Lifestyle

Fantastic Creatures on Display at ‘Imiloa for the Holidays

December 11, 2017, 8:45 AM HST
* Updated September 8, 4:17 PM
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‘Imiloa’s holiday tree features a unique collection of mythic and fantastic creatures folded by origami artist volunteers from across the U.S. and abroad. Courtesy photo.

It’s beginning to look a lot like Christmas at the ‘Imiloa Astronomy Center, where a special origami-bedecked holiday tree went on display at the end of November 2017. The tree features a unique collection of mythic and fantastic creatures folded by origami artist volunteers from across the U.S. and abroad.

These models were originally displayed on the 2007 Holiday Tree at the American Museum of Natural History in New York City.

Colorful mermaids, unicorns, angels, centaurs, Pegasus’s, dragons, and even a gargoyle and Medusa can be found dancing among the branches of the lighted seven-foot tree in the ‘Imiloa atrium. The tree is topped with a dramatic red kusudama star folded especially for ‘Imiloa by Dr. Julien Lozi, senior optical scientist at Subaru Telescope.

The intricately folded fantastic creatures are part of an origami collection generously donated to ‘Imiloa two years ago by Al Miyatake. Born and raised in Hawai‘i, Miyatake was a friend of the center and longtime Japan Airlines manager who for many years created an annual origami holiday tree at the JAL check-in counter at Kona International Airport.

Assisting in his efforts were his mother-in-law, Kyoko Kondo, and many talented friends from Origami USA, the New York-based national origami society which organizes volunteer folders to decorate the tree which has become a nearly 50-year holiday tradition at the American Museum of Natural History.

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“Our holiday tree this year is dedicated to the memory of Al Miyatake, who passed away in Kona in March,”  said ‘Imiloa Institutional Advancement Director Margaret Shiba. “As an origami enthusiast, Al worked tirelessly to share the now-universal art of paper folding with people everywhere, and we invite the community to stop by and admire the legacy he has left here at ‘Imiloa.”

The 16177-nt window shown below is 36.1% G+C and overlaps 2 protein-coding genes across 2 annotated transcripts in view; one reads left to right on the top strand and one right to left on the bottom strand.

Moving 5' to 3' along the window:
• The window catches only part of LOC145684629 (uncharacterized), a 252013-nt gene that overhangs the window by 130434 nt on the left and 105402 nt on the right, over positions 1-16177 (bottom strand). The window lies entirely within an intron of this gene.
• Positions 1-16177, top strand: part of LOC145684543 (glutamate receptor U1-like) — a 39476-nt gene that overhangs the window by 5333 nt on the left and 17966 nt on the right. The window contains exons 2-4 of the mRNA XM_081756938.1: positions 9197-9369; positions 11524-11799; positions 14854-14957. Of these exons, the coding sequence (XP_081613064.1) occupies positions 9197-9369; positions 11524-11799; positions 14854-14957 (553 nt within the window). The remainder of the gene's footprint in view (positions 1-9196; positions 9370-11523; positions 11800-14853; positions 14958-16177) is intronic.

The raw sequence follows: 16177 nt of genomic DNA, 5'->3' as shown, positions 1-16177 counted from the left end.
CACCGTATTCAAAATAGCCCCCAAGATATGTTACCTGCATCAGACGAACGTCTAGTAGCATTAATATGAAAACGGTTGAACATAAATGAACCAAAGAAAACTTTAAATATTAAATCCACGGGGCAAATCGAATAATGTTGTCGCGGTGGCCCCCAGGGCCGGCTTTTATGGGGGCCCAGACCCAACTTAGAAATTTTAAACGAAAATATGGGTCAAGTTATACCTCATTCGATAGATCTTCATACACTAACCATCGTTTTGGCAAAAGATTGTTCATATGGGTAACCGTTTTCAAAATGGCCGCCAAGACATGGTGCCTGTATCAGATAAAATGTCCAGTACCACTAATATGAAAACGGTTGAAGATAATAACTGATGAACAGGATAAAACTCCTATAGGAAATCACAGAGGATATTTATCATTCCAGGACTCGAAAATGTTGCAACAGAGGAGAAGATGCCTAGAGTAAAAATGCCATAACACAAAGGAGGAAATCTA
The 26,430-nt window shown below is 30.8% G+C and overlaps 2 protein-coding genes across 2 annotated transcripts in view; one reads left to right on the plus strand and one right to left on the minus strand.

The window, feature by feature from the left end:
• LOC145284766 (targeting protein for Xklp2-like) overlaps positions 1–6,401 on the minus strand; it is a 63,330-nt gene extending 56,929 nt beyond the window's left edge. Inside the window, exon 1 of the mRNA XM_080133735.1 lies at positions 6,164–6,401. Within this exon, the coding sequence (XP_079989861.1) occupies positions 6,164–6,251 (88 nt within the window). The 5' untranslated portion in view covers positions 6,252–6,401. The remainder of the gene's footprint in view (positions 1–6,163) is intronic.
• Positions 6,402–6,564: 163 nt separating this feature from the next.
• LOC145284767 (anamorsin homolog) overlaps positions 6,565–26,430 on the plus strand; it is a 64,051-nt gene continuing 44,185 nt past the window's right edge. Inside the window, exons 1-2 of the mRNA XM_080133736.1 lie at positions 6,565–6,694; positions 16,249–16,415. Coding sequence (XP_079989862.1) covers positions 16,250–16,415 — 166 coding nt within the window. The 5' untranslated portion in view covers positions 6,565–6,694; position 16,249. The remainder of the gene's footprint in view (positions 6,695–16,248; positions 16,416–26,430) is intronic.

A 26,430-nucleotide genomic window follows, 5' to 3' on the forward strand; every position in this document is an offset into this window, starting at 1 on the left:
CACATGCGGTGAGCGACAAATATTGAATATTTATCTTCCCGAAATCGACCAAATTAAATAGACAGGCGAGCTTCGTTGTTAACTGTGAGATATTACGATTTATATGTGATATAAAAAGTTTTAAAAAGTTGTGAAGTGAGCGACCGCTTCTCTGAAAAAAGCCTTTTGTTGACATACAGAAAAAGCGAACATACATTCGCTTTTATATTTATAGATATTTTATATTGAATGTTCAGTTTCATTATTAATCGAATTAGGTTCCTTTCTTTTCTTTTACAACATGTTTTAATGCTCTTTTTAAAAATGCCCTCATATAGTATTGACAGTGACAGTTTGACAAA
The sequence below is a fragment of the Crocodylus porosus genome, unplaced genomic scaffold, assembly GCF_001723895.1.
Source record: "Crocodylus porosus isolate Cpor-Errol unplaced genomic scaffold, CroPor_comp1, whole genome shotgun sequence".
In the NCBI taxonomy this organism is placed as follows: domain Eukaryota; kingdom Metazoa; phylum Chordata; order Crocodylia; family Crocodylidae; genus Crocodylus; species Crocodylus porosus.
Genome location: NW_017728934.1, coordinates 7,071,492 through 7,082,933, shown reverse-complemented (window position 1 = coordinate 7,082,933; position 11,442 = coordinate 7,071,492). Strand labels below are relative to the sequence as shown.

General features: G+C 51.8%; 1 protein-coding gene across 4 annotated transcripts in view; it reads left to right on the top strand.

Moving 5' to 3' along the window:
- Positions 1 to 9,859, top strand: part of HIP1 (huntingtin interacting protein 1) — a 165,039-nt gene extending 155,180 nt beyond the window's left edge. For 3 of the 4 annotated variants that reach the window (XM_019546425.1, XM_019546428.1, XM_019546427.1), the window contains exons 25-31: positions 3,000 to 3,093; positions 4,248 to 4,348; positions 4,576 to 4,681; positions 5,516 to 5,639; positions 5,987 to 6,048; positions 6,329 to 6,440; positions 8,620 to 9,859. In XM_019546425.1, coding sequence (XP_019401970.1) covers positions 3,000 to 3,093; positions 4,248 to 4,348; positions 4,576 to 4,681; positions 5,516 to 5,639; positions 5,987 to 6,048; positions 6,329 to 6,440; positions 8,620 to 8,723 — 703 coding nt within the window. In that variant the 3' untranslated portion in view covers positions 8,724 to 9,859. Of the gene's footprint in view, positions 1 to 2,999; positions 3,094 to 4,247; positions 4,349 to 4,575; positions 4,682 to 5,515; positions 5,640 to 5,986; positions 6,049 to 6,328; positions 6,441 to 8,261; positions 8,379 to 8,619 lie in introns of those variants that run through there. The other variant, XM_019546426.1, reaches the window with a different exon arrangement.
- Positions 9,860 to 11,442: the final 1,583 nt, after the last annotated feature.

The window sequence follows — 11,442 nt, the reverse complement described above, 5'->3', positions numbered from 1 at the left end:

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“This year’s tree has another special meaning for ‘Imiloa because of the professional connections we enjoy with our programming partners at the American Museum of Natural History in New York!” said Executive Director Ka‘iu Kimura. “What a privilege to have inherited their origami models and their holiday tree tradition!”

‘Imiloa’s holiday tree will be on display into January in the atrium of the Center at 600 ‘Imiloa Place in Hilo, off Komohana and Nowelo Streets in the University of Hawai‘i at Hilo Science & Technology Park.

The ‘Imiloa Astronomy Center is open to the public Tuesday through Sunday, from 9 a.m. to 5 p.m.

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For more information visit www.imiloahawaii.org or call (808) 932-8901.

About ‘Imiloa Astronomy Center

The ‘Imiloa Astronomy Center of Hawai‘i is a world-class center for informal science education located on the University of Hawai‘i at Hilo campus. Its centerpiece is a 12,000 sq. ft. exhibit hall, showcasing astronomy and Hawaiian culture as parallel journeys of human exploration guided by the light of the stars. The visitor experience is amplified with programming using ‘Imiloa’s full dome planetarium and 9 acres of native landscape gardens. The Center welcomes approximately 100,000 visitors each year, including 10,000-plus schoolchildren on guided field trips and other educational programs.

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